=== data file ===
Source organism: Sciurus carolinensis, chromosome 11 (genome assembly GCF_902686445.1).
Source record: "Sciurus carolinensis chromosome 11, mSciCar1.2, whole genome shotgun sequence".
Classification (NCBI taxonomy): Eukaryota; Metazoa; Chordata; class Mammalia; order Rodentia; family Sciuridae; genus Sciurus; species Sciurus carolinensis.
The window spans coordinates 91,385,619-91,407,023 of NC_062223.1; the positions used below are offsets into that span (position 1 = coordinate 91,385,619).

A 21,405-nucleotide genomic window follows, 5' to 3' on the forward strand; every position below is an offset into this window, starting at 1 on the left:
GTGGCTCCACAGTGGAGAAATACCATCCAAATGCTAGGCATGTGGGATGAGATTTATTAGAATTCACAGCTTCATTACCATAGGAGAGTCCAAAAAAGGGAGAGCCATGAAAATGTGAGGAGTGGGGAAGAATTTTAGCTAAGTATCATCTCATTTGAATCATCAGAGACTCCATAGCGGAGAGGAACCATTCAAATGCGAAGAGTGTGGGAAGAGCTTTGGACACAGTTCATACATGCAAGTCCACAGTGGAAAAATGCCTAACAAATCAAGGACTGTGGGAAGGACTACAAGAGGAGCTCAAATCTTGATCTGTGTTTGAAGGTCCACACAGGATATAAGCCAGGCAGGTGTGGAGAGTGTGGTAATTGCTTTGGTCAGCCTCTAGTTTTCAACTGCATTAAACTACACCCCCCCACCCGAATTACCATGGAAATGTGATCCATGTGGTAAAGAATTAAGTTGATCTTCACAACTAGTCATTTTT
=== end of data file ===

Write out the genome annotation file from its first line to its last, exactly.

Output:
Source organism: Sciurus carolinensis, chromosome 11 (genome assembly GCF_902686445.1).
Source record: "Sciurus carolinensis chromosome 11, mSciCar1.2, whole genome shotgun sequence".
Classification (NCBI taxonomy): Eukaryota; Metazoa; Chordata; class Mammalia; order Rodentia; family Sciuridae; genus Sciurus; species Sciurus carolinensis.
The window spans coordinates 91,385,619-91,407,023 of NC_062223.1; the positions used below are offsets into that span (position 1 = coordinate 91,385,619).

A 21,405-nucleotide genomic window follows, 5' to 3' on the forward strand; every position below is an offset into this window, starting at 1 on the left:
GTGGCTCCACAGTGGAGAAATACCATCCAAATGCTAGGCATGTGGGATGAGATTTATTAGAATTCACAGCTTCATTACCATAGGAGAGTCCAAAAAAGGGAGAGCCATGAAAATGTGAGGAGTGGGGAAGAATTTTAGCTAAGTATCATCTCATTTGAATCATCAGAGACTCCATAGCGGAGAGGAACCATTCAAATGCGAAGAGTGTGGGAAGAGCTTTGGACACAGTTCATACATGCAAGTCCACAGTGGAAAAATGCCTAACAAATCAAGGACTGTGGGAAGGACTACAAGAGGAGCTCAAATCTTGATCTGTGTTTGAAGGTCCACACAGGATATAAGCCAGGCAGGTGTGGAGAGTGTGGTAATTGCTTTGGTCAGCCTCTAGTTTTCAACTGCATTAAACTACACCCCCCCACCCGAATTACCATGGAAATGTGATCCATGTGGTAAAGAATTAAGTTGATCTTCACAACTAGTCATTTTT